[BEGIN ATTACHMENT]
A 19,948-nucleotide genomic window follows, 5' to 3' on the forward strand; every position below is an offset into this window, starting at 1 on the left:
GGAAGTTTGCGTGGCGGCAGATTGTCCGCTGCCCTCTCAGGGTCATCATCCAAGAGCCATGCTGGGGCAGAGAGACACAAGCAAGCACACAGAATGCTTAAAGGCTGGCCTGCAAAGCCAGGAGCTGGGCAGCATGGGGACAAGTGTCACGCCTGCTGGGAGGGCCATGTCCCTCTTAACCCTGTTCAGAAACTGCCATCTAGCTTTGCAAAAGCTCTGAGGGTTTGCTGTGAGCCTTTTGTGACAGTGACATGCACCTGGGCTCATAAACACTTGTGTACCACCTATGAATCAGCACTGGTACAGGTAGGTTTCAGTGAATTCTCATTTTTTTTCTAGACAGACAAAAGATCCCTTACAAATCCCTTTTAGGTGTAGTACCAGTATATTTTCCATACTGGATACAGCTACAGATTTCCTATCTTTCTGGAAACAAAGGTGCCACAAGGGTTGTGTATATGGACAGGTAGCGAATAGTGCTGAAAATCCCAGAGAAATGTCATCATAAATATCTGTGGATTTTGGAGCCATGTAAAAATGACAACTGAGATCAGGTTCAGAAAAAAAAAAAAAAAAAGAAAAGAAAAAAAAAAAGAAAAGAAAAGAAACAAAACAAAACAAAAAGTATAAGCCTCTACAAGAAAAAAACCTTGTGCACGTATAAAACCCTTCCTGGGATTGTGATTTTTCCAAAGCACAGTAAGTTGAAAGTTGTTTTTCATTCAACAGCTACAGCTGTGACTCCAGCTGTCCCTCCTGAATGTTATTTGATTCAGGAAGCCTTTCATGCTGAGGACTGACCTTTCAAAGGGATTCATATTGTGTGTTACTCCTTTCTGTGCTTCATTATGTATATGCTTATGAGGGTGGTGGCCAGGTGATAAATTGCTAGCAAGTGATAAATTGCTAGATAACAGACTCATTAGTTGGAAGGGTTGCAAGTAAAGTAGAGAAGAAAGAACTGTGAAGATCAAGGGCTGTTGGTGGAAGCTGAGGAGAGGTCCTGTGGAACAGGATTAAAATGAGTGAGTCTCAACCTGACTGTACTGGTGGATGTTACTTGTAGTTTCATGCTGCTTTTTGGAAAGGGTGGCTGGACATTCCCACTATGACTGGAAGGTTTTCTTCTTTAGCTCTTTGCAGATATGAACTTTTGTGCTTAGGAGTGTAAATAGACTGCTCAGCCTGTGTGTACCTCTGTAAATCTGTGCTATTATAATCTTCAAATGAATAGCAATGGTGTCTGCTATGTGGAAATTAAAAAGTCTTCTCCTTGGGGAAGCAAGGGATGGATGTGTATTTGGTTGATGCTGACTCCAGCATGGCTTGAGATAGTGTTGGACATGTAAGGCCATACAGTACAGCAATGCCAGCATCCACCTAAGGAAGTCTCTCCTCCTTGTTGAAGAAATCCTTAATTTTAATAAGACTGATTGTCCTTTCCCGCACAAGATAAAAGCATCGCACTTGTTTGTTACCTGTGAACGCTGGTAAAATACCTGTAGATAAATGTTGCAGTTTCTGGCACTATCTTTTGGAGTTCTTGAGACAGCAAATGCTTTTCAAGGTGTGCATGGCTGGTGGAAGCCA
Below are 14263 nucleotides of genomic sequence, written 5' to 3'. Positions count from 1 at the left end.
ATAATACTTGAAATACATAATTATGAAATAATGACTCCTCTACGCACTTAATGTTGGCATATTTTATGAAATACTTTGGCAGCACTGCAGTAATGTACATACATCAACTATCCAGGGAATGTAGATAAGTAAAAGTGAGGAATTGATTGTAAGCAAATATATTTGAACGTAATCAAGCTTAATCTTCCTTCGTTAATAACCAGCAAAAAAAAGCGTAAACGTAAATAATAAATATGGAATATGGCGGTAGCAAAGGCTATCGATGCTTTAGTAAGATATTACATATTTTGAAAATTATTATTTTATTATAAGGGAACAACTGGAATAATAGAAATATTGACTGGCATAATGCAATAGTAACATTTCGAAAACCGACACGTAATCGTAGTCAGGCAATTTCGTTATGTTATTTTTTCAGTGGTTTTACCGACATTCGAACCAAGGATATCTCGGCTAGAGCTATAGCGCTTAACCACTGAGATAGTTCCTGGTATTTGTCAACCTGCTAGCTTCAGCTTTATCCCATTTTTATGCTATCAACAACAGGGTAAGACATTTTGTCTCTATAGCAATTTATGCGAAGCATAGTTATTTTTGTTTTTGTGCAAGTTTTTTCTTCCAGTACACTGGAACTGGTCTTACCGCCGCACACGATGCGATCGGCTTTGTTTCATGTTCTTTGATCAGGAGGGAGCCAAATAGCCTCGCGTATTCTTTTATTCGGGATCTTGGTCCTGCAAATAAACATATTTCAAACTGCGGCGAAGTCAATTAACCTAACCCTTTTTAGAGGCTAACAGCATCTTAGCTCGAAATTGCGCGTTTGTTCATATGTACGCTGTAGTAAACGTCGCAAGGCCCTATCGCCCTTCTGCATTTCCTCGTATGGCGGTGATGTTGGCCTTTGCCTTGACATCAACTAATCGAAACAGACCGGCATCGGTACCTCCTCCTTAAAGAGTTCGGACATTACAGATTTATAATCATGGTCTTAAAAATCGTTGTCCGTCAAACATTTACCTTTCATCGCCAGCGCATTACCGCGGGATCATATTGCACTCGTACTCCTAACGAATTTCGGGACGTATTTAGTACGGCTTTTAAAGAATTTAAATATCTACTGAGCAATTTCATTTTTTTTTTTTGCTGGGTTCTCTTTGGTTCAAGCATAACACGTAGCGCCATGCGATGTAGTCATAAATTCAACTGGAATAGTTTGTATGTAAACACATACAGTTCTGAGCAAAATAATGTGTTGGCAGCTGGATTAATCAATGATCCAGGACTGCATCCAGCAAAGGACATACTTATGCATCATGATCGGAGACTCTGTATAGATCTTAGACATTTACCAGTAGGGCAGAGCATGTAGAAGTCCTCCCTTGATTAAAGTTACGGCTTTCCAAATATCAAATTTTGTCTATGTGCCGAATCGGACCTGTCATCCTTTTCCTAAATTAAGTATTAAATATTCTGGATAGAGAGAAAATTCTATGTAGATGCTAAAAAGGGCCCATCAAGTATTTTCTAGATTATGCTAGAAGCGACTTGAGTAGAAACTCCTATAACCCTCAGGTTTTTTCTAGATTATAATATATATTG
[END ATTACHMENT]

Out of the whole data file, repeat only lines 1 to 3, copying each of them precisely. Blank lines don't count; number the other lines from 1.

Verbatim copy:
A 19,948-nucleotide genomic window follows, 5' to 3' on the forward strand; every position below is an offset into this window, starting at 1 on the left:
GGAAGTTTGCGTGGCGGCAGATTGTCCGCTGCCCTCTCAGGGTCATCATCCAAGAGCCATGCTGGGGCAGAGAGACACAAGCAAGCACACAGAATGCTTAAAGGCTGGCCTGCAAAGCCAGGAGCTGGGCAGCATGGGGACAAGTGTCACGCCTGCTGGGAGGGCCATGTCCCTCTTAACCCTGTTCAGAAACTGCCATCTAGCTTTGCAAAAGCTCTGAGGGTTTGCTGTGAGCCTTTTGTGACAGTGACATGCACCTGGGCTCATAAACACTTGTGTACCACCTATGAATCAGCACTGGTACAGGTAGGTTTCAGTGAATTCTCATTTTTTTTCTAGACAGACAAAAGATCCCTTACAAATCCCTTTTAGGTGTAGTACCAGTATATTTTCCATACTGGATACAGCTACAGATTTCCTATCTTTCTGGAAACAAAGGTGCCACAAGGGTTGTGTATATGGACAGGTAGCGAATAGTGCTGAAAATCCCAGAGAAATGTCATCATAAATATCTGTGGATTTTGGAGCCATGTAAAAATGACAACTGAGATCAGGTTCAGAAAAAAAAAAAAAAAAAGAAAAGAAAAAAAAAAAGAAAAGAAAAGAAACAAAACAAAACAAAAAGTATAAGCCTCTACAAGAAAAAAACCTTGTGCACGTATAAAACCCTTCCTGGGATTGTGATTTTTCCAAAGCACAGTAAGTTGAAAGTTGTTTTTCATTCAACAGCTACAGCTGTGACTCCAGCTGTCCCTCCTGAATGTTATTTGATTCAGGAAGCCTTTCATGCTGAGGACTGACCTTTCAAAGGGATTCATATTGTGTGTTACTCCTTTCTGTGCTTCATTATGTATATGCTTATGAGGGTGGTGGCCAGGTGATAAATTGCTAGCAAGTGATAAATTGCTAGATAACAGACTCATTAGTTGGAAGGGTTGCAAGTAAAGTAGAGAAGAAAGAACTGTGAAGATCAAGGGCTGTTGGTGGAAGCTGAGGAGAGGTCCTGTGGAACAGGATTAAAATGAGTGAGTCTCAACCTGACTGTACTGGTGGATGTTACTTGTAGTTTCATGCTGCTTTTTGGAAAGGGTGGCTGGACATTCCCACTATGACTGGAAGGTTTTCTTCTTTAGCTCTTTGCAGATATGAACTTTTGTGCTTAGGAGTGTAAATAGACTGCTCAGCCTGTGTGTACCTCTGTAAATCTGTGCTATTATAATCTTCAAATGAATAGCAATGGTGTCTGCTATGTGGAAATTAAAAAGTCTTCTCCTTGGGGAAGCAAGGGATGGATGTGTATTTGGTTGATGCTGACTCCAGCATGGCTTGAGATAGTGTTGGACATGTAAGGCCATACAGTACAGCAATGCCAGCATCCACCTAAGGAAGTCTCTCCTCCTTGTTGAAGAAATCCTTAATTTTAATAAGACTGATTGTCCTTTCCCGCACAAGATAAAAGCATCGCACTTGTTTGTTACCTGTGAACGCTGGTAAAATACCTGTAGATAAATGTTGCAGTTTCTGGCACTATCTTTTGGAGTTCTTGAGACAGCAAATGCTTTTCAAGGTGTGCATGGCTGGTGGAAGCCA
Below are 14263 nucleotides of genomic sequence, written 5' to 3'. Positions count from 1 at the left end.